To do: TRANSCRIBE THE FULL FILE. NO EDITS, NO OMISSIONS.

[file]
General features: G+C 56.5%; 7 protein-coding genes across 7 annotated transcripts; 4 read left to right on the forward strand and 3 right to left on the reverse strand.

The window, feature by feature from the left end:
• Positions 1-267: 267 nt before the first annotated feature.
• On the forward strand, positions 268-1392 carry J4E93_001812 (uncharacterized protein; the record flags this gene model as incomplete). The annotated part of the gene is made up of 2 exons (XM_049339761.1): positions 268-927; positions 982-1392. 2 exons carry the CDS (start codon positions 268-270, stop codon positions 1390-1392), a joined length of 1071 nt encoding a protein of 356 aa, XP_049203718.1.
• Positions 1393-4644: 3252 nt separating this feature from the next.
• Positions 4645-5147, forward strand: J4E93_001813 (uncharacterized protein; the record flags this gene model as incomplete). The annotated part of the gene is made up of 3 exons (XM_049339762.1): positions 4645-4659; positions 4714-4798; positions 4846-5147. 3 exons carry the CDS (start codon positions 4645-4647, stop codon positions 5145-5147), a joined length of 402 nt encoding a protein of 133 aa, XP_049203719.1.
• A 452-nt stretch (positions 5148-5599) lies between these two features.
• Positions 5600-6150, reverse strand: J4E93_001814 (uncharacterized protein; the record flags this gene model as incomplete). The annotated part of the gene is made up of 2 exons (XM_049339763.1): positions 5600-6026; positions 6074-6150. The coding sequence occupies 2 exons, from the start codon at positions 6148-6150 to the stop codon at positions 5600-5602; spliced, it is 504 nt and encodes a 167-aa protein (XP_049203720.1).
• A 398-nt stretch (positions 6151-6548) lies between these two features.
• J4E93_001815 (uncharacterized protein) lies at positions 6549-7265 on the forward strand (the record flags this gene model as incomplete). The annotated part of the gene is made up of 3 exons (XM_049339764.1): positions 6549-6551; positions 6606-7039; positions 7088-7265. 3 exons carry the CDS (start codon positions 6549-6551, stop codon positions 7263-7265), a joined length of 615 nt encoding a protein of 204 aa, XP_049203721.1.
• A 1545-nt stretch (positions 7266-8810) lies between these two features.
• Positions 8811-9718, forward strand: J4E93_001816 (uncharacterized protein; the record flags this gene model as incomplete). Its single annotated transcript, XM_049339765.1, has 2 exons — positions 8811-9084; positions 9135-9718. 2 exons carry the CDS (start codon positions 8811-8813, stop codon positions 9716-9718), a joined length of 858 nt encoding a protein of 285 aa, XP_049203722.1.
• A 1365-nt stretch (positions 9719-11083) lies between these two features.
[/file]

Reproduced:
General features: G+C 56.5%; 7 protein-coding genes across 7 annotated transcripts; 4 read left to right on the forward strand and 3 right to left on the reverse strand.

The window, feature by feature from the left end:
• Positions 1-267: 267 nt before the first annotated feature.
• On the forward strand, positions 268-1392 carry J4E93_001812 (uncharacterized protein; the record flags this gene model as incomplete). The annotated part of the gene is made up of 2 exons (XM_049339761.1): positions 268-927; positions 982-1392. 2 exons carry the CDS (start codon positions 268-270, stop codon positions 1390-1392), a joined length of 1071 nt encoding a protein of 356 aa, XP_049203718.1.
• Positions 1393-4644: 3252 nt separating this feature from the next.
• Positions 4645-5147, forward strand: J4E93_001813 (uncharacterized protein; the record flags this gene model as incomplete). The annotated part of the gene is made up of 3 exons (XM_049339762.1): positions 4645-4659; positions 4714-4798; positions 4846-5147. 3 exons carry the CDS (start codon positions 4645-4647, stop codon positions 5145-5147), a joined length of 402 nt encoding a protein of 133 aa, XP_049203719.1.
• A 452-nt stretch (positions 5148-5599) lies between these two features.
• Positions 5600-6150, reverse strand: J4E93_001814 (uncharacterized protein; the record flags this gene model as incomplete). The annotated part of the gene is made up of 2 exons (XM_049339763.1): positions 5600-6026; positions 6074-6150. The coding sequence occupies 2 exons, from the start codon at positions 6148-6150 to the stop codon at positions 5600-5602; spliced, it is 504 nt and encodes a 167-aa protein (XP_049203720.1).
• A 398-nt stretch (positions 6151-6548) lies between these two features.
• J4E93_001815 (uncharacterized protein) lies at positions 6549-7265 on the forward strand (the record flags this gene model as incomplete). The annotated part of the gene is made up of 3 exons (XM_049339764.1): positions 6549-6551; positions 6606-7039; positions 7088-7265. 3 exons carry the CDS (start codon positions 6549-6551, stop codon positions 7263-7265), a joined length of 615 nt encoding a protein of 204 aa, XP_049203721.1.
• A 1545-nt stretch (positions 7266-8810) lies between these two features.
• Positions 8811-9718, forward strand: J4E93_001816 (uncharacterized protein; the record flags this gene model as incomplete). Its single annotated transcript, XM_049339765.1, has 2 exons — positions 8811-9084; positions 9135-9718. 2 exons carry the CDS (start codon positions 8811-8813, stop codon positions 9716-9718), a joined length of 858 nt encoding a protein of 285 aa, XP_049203722.1.
• A 1365-nt stretch (positions 9719-11083) lies between these two features.